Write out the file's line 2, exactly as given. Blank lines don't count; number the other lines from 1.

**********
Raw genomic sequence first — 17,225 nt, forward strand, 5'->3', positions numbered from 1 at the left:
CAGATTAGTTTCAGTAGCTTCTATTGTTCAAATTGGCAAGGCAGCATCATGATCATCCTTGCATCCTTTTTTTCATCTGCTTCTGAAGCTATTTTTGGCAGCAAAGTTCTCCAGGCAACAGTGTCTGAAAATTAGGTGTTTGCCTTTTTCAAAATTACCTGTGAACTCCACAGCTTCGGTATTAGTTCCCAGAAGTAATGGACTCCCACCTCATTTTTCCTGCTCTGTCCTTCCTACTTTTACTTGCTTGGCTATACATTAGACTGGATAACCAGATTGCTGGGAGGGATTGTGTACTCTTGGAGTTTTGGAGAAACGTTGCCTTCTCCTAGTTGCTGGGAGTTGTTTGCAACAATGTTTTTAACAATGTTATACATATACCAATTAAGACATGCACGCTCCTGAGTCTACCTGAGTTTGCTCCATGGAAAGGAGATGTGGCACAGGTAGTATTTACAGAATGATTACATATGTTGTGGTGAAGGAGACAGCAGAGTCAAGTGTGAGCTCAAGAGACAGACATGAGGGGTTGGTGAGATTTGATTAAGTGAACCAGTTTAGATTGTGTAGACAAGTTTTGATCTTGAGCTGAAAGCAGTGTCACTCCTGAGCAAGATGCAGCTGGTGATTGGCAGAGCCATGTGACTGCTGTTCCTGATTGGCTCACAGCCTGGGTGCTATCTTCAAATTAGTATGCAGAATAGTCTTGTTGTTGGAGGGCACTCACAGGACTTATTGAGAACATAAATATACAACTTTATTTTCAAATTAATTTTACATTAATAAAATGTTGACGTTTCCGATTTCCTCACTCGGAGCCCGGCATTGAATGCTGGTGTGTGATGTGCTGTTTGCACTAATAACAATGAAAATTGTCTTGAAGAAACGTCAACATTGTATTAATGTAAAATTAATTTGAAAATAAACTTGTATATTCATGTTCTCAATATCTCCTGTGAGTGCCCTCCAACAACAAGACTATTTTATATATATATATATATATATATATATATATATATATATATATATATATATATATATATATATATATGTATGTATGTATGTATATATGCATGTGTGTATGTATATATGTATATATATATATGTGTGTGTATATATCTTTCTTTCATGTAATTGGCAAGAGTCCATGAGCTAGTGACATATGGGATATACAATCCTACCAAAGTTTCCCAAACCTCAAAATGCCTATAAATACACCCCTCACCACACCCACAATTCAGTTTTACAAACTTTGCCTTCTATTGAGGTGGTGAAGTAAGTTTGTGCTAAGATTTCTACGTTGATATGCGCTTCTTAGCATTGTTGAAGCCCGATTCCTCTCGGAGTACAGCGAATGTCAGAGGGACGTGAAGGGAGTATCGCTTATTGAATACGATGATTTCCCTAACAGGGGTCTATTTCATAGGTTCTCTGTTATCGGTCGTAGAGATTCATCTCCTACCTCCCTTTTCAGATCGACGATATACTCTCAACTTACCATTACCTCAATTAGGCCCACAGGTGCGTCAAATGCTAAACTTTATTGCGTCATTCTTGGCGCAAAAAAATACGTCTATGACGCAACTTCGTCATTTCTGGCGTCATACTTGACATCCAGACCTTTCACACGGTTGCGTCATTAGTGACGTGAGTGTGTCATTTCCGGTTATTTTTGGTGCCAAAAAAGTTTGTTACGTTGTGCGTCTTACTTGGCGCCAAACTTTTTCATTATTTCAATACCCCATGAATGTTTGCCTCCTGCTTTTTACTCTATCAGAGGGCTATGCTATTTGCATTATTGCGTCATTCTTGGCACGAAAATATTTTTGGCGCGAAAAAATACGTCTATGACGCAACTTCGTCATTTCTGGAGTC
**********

CAGATTAGTTTCAGTAGCTTCTATTGTTCAAATTGGCAAGGCAGCATCATGATCATCCTTGCATCCTTTTTTTCATCTGCTTCTGAAGCTATTTTTGGCAGCAAAGTTCTCCAGGCAACAGTGTCTGAAAATTAGGTGTTTGCCTTTTTCAAAATTACCTGTGAACTCCACAGCTTCGGTATTAGTTCCCAGAAGTAATGGACTCCCACCTCATTTTTCCTGCTCTGTCCTTCCTACTTTTACTTGCTTGGCTATACATTAGACTGGATAACCAGATTGCTGGGAGGGATTGTGTACTCTTGGAGTTTTGGAGAAACGTTGCCTTCTCCTAGTTGCTGGGAGTTGTTTGCAACAATGTTTTTAACAATGTTATACATATACCAATTAAGACATGCACGCTCCTGAGTCTACCTGAGTTTGCTCCATGGAAAGGAGATGTGGCACAGGTAGTATTTACAGAATGATTACATATGTTGTGGTGAAGGAGACAGCAGAGTCAAGTGTGAGCTCAAGAGACAGACATGAGGGGTTGGTGAGATTTGATTAAGTGAACCAGTTTAGATTGTGTAGACAAGTTTTGATCTTGAGCTGAAAGCAGTGTCACTCCTGAGCAAGATGCAGCTGGTGATTGGCAGAGCCATGTGACTGCTGTTCCTGATTGGCTCACAGCCTGGGTGCTATCTTCAAATTAGTATGCAGAATAGTCTTGTTGTTGGAGGGCACTCACAGGACTTATTGAGAACATAAATATACAACTTTATTTTCAAATTAATTTTACATTAATAAAATGTTGACGTTTCCGATTTCCTCACTCGGAGCCCGGCATTGAATGCTGGTGTGTGATGTGCTGTTTGCACTAATAACAATGAAAATTGTCTTGAAGAAACGTCAACATTGTATTAATGTAAAATTAATTTGAAAATAAACTTGTATATTCATGTTCTCAATATCTCCTGTGAGTGCCCTCCAACAACAAGACTATTTTATATATATATATATATATATATATATATATATATATATATATATATATATATATATATATATATATGTATGTATGTATGTATATATGCATGTGTGTATGTATATATGTATATATATATATGTGTGTGTATATATCTTTCTTTCATGTAATTGGCAAGAGTCCATGAGCTAGTGACATATGGGATATACAATCCTACCAAAGTTTCCCAAACCTCAAAATGCCTATAAATACACCCCTCACCACACCCACAATTCAGTTTTACAAACTTTGCCTTCTATTGAGGTGGTGAAGTAAGTTTGTGCTAAGATTTCTACGTTGATATGCGCTTCTTAGCATTGTTGAAGCCCGATTCCTCTCGGAGTACAGCGAATGTCAGAGGGACGTGAAGGGAGTATCGCTTATTGAATACGATGATTTCCCTAACAGGGGTCTATTTCATAGGTTCTCTGTTATCGGTCGTAGAGATTCATCTCCTACCTCCCTTTTCAGATCGACGATATACTCTCAACTTACCATTACCTCAATTAGGCCCACAGGTGCGTCAAATGCTAAACTTTATTGCGTCATTCTTGGCGCAAAAAAATACGTCTATGACGCAACTTCGTCATTTCTGGCGTCATACTTGACATCCAGACCTTTCACACGGTTGCGTCATTAGTGACGTGAGTGTGTCATTTCCGGTTATTTTTGGTGCCAAAAAAGTTTGTTACGTTGTGCGTCTTACTTGGCGCCAAACTTTTTCATTATTTCAATACCCCATGAATGTTTGCCTCCTGCTTTTTACTCTATCAGAGGGCTATGCTATTTGCATTATTGCGTCATTCTTGGCACGAAAATATTTTTGGCGCGAAAAAATACGTCTATGACGCAACTTCGTCATTTCTGGAGTC